Saturday, September 12, 2009

Rice and Vampyres

Vampires are trendy.

150 years ago, I imagine very few people had any concept of "vampire." The concept existed in folklore of many cultures, but doesn't seem to have been a strong motif. In the beginning of the 19th century, some writers began using the folkloric material continuing in fits and starts until Bram Stoker writes the quintessential vampire novel, Dracula at the end of the century. It is quite a powerful and beautiful work by the way, and one I recommend. From that point vampire is ushered into the popular imagination. From there, it was mostly the work of movies, radio and television -- mass media -- to take the vampire and defang it. In spite of Nosferatu, the Hollywood vampire soon became a symbol of camp and mockery. As the world left behind it's belief in good and evil, especially of any kind of supernatural good or evil, the mills of Hollywood mashed and rehashed the legend of the Dracul until it was more of a joke than anything else. Certainly by the time I was growing up, no one really shivered in horror at the thought of the blood drinking undead. There have been many appearances of vampires in popular entertainment, mostly using it as a convenient plot device, like time travel, to bring conflict and suspense to a story. Dark Shadows, Night Stalker, Buffy the Vampire Slayer. Need I say more?

But even as the vampire seemed stalled in either black capes or mindless minions of darkness, Anne Rice reinvented the vampire completely with her group of novels that became knows as The Vampire Chronicles. First released in the early 1970's, the core of these stories dwelt in three volumes. Interview with a Vampire, The Vampire LeStat, and Queen of the Damned. I did not discover these until the late 1990's, when I was approaching 40 years of age, and they completely entranced me on several levels. I will come back to this in a bit.

Now as if out of the blue we have Twilight and True Blood, and suddenly vampires are sexier and more hip than ever. I'm not necessarily saying this is bad...I haven't really paid much attention to either one. I just find it fascinating that vampires have suddenly taken on a certain fashionability.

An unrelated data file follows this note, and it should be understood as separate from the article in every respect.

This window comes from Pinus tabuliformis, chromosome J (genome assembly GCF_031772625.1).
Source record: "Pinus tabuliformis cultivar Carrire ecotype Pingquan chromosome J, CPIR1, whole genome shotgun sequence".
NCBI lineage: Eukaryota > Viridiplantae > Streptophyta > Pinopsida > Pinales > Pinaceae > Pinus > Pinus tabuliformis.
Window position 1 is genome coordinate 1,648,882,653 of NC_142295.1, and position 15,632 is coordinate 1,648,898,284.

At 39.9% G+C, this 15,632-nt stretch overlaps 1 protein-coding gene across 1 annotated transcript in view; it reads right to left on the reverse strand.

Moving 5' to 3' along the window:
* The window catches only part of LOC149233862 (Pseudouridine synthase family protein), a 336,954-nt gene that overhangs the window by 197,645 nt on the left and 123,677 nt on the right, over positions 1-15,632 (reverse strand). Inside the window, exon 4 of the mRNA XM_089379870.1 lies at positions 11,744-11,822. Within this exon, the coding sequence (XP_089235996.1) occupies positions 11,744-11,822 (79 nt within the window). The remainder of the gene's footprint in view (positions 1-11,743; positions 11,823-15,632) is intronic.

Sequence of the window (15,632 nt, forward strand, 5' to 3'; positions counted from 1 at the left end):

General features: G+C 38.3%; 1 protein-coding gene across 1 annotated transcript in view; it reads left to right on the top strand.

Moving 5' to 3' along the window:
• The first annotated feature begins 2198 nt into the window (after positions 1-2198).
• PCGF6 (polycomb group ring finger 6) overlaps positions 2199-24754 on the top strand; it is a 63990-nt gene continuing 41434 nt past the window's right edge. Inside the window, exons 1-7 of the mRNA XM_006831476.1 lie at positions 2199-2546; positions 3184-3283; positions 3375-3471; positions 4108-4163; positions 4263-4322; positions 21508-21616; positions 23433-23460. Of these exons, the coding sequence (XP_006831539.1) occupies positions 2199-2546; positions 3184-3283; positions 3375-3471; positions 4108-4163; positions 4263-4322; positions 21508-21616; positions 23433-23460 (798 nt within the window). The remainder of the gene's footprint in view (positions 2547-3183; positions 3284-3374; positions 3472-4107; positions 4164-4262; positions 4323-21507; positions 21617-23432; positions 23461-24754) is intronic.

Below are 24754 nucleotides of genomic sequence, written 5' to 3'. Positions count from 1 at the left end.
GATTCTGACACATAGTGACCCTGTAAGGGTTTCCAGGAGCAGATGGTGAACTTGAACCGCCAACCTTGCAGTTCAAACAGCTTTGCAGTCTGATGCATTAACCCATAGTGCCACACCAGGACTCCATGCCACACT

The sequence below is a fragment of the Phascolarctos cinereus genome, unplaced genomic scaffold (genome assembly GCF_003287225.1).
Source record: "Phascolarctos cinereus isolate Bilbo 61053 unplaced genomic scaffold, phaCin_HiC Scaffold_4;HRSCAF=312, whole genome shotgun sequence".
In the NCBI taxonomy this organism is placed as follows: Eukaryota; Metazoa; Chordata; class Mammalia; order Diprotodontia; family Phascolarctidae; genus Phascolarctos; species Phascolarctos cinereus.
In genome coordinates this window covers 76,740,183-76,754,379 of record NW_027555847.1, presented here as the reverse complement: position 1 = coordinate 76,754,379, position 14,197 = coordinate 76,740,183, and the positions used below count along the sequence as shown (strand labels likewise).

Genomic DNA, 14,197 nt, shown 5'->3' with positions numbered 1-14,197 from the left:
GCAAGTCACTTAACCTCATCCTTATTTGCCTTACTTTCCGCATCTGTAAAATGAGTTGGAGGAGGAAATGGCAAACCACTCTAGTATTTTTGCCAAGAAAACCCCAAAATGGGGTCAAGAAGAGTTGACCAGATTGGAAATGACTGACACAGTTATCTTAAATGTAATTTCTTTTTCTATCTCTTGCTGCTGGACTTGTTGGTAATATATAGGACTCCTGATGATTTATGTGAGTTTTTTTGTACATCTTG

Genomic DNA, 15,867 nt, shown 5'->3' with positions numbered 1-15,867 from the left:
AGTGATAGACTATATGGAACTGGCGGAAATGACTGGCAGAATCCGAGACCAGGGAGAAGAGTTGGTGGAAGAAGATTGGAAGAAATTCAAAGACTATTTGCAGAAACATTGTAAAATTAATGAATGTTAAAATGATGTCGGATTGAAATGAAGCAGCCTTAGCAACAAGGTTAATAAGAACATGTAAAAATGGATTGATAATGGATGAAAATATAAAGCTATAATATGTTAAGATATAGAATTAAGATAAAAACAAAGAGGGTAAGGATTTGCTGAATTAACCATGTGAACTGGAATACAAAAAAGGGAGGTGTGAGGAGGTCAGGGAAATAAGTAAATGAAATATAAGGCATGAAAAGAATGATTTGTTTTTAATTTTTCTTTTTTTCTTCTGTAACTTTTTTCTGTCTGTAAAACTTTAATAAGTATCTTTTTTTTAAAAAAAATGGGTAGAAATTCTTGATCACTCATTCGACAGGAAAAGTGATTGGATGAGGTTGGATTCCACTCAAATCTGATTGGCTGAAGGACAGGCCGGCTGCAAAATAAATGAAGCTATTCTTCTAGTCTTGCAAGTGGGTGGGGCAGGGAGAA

Now Doug Wilson weighs in on why all this hubbub about vampires is bad because it makes light of evil. If a vampire is a symbol of evil then of course we should “honor the symbol” and stop making it all sexy and stuff. Well far be it from me to dare to disagree with Mr. Wilson, who could effortlessly dismember me with his tongue alone, never mind his pen. Far be it from me indeed, but I think he is really missing some pretty big chunks of what we might call “the point.”

Symbols can certainly be enduring, but are seldom static and are constantly subject to re-imagining or even re-purposing. Witness the Christmas Tree, the Easter Egg, and even the cross itself. What is the literary purpose of the vampire as symbol? It is, I think, more complex than an initial cursory look might suggest.

I’ll be coming back to this, in particular to discuss the work of Anne Rice along these lines, and in particular to look at how her work has now transformed into a truly fascinating re-imagining of the gospel stories. She no longer writes vampire books because the process of writing them, and exploring the deeper themes suggested actually led her out of her self proclaimed atheism and back to Jesus and to His church. That’s a fascinating story.

So why am I getting all worked up about this? Mostly because I have found the work of Anne Rice, so easily dismissed because it is about vampires, to have been profoundly influential. Early on I detected in her writing a seeking and searching for truth, and discerned her direction and pointing toward Jesus. I am most gratified that I was right, and I am enjoying watching her publishing her journey, both in essay format and in her fiction.

Look here to read about it and we’ll talk more later.

1 comment:

solarblogger said...

I agree with you. I find vampire themes very engaging.

Dracula was a much better book than I expected. I could not believe how good it was. As a page-turner, I would have thought it was written by Michael Crichton. It showed me a key element of good horror. What made the horror all the worse was that Stoker could portray happiness so wonderfully. There was something good at stake. It is easy to think that for true horror the whole atmosphere should be bleak. I think Stoker proved that false.

The book would have been justified just as a vehicle for introducing Dr. Van Helsing, who is one of my favorite fictional characters.